Yesterday and today I made pickles. We don't eat that many pickles anymore since we are trying to watch our intake of sodium, but with so many cucumbers coming in now I just could not resist making them.
The smell of dill brought the memories back to me as if it were yesterday...
When I was a child growing up in Wisconsin, my mother made so many pickles it would take up an entire shelf in the basement, or cellar as we called it. She had the old black enamel turkey roaster and colorful Pyrex bowls full of small perfect cucumbers soaking in ice water. I think she soaked them overnight or maybe had this going for a few days while she added more cucumbers from the morning harvest.
We picked fresh dill with full heads in bloom, and had the pickling spices ready along with some fresh garlic and some small sections of cabbage. Yes, cabbage, I will get to that later.
The jars and lids were sterilized first and standing ready for the process to begin. She always had my sister and me stuffing the jars with the dill because our hands fit better through the opening. We then put in a small amount of the pickling spices, maybe 1/2 teaspoon, a piece of garlic and then began the task of putting the cucumbers in the jar. "Line them up now" my mother would say. You can't just stuff or toss them in the jars; there is an art to making the perfect jar of pickles. We lined up as many cucumbers as we could all around the inside edge of the jar, then we put one or two down the center; we then put another full stem of dill on top, and now the cabbage; just a small amount maybe just a leaf, folded then placed on top of the dill. Next step was to pour the hot vinegar solution into the jars. This solution was a mix of white vinegar, salt and water. Mother poured the hot pungent mixture in each jar. I always wanted to do this but understandably she would not take the risk of a possible burn on my sister or me. Now the final step, wipe each of the jar rims to make sure they were dry, then place the lid and the ring on the jar, tightening it just enough.
As the day progressed I remember hearing each one of those jars "POP" as the lid would be forced down from the cooling of the brine, sealing the jar. We would listen for each one so that we knew that they had all sealed. Then off to the cellar they went.
My father had built about six shelves against the old stone wall of the cellar which housed all of the wonderful foods my mother put up each summer. There were rows of jars of peaches, pears, berries, tomatoes, tomato juice, carrots, green beans, corn, beets, asparagus, yellow beans, and of course the wonderful pickles. Jars and jars of hamburger pickles, dill pickles, relishes, pickled crab apples. Jars of sauerkraut, greens of all sorts, canned meats like corned beef. There were small jars of every imaginable jelly and jams, marmalade and preserves.
Now our cellar was cool and damp. The walls were made of old stones, a part of the floor was concrete and a part of it was packed soil. On the soil area there lived two salamanders, we called them Sally and Sam. There was also a shower, without a curtain for privacy, a toilet without a door, and my mother’s washing machine, an old ringer type, all these were on the concrete side of the cellar, all just out in the open. And since we did not have a shower or a toilet upstairs we had to use the cellar for bathing, etc. When we were small, my mother would fill a galvanized tub for us to bathe in. My sister and I took a bath together first, then my younger brother would be put in the water after we were finished. Boys are always dirtier than girls, everyone knows that.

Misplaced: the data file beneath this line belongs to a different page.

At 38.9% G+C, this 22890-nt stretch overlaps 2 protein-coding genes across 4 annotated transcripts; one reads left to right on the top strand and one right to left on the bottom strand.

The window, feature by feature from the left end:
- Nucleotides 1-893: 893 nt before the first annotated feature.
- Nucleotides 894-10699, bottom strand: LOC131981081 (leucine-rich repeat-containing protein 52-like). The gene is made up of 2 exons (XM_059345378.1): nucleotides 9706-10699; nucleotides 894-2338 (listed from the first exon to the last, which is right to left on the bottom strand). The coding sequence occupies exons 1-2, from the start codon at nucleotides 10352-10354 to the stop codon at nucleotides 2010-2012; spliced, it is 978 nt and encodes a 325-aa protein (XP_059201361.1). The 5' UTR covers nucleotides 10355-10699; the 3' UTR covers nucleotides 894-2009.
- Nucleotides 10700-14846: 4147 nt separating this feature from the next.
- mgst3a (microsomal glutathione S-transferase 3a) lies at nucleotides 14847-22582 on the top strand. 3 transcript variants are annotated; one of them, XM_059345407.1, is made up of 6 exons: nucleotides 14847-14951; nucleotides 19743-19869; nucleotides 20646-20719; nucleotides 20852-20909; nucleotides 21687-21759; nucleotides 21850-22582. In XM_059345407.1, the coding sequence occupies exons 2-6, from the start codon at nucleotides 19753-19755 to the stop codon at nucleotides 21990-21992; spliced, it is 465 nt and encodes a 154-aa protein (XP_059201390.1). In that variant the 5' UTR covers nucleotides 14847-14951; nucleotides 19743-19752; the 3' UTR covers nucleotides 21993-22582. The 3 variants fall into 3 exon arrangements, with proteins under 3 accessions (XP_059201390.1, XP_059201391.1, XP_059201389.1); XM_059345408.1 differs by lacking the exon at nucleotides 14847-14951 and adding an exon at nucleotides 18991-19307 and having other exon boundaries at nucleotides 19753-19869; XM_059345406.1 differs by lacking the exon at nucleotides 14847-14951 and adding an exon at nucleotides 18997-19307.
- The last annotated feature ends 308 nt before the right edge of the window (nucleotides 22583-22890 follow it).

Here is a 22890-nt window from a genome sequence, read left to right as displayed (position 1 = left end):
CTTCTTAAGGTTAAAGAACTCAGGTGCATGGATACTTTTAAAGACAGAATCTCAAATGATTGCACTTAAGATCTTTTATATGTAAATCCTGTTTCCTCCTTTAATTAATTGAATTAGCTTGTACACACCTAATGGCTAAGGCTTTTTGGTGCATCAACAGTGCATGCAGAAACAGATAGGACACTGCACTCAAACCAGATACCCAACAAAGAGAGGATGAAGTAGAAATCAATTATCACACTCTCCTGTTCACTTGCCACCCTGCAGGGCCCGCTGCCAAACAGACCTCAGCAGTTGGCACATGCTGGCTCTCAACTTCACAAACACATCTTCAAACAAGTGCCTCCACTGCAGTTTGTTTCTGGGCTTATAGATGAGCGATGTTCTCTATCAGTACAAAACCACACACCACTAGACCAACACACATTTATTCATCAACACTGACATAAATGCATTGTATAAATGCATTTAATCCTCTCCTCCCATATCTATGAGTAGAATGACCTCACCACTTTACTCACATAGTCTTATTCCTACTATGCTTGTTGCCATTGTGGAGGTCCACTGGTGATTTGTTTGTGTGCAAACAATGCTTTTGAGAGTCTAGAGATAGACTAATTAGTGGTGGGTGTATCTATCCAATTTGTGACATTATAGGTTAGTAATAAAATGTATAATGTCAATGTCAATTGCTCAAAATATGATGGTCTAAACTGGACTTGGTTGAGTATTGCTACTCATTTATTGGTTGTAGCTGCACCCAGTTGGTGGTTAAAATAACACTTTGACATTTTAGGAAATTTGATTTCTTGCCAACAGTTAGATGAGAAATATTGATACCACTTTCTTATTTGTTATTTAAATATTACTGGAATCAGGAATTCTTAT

Sally and Sam were always in the cellar as I remember. There were old wood steps leading down, and a heavy wood door at the bottom that had one of those big spring hinges on it so it would close by itself. The bottom step was about 5 inches off the concrete floor, just enough so that you would wonder if Sally or Sam might just be hiding under that last step. You never knew where they would be, and being girls my sister and I were sort of afraid of them and the thought that they might be under the last step frightened us. Before we would enter the cellar, we swung the heavy wood door wide open, then jump out as far as we could before it came crashing back to close; we would land as far away from the step as possible. You know just in case the salamanders might be hiding under the last step waiting for us to come down. I don’t remember them ever being under that step, but we always jumped.
Sally and Sam were harmless of course but now and then one or both of them would be on the concrete floor when we went down to use the bathroom, up the stairs we went to call mom to move them. Bravely she picked them up behind the neck, and moved them to the dirt area. When I say we, I am referring to my sister and me, we rarely went to the basement alone. Most often we went together and being small girls we could share the toilet at the same time, too. That meant we could get back up stairs faster and before Sally and Sam had a chance to get to the concrete floor.
Oh yes, the pickles. I got a little melancholy there for a moment. The best part of opening a jar of my mother’s pickles was being the first one to get a chance at the cabbage. I can’t explain the flavor but it is something between mild sauerkraut and a dill pickle. It is still very crunchy, not at all like sauerkraut, other than the vinegar, but the flavor of the dill is present along with the hint of juniper berries from the pickling spices. It is wonderful and a wonderful memory for me.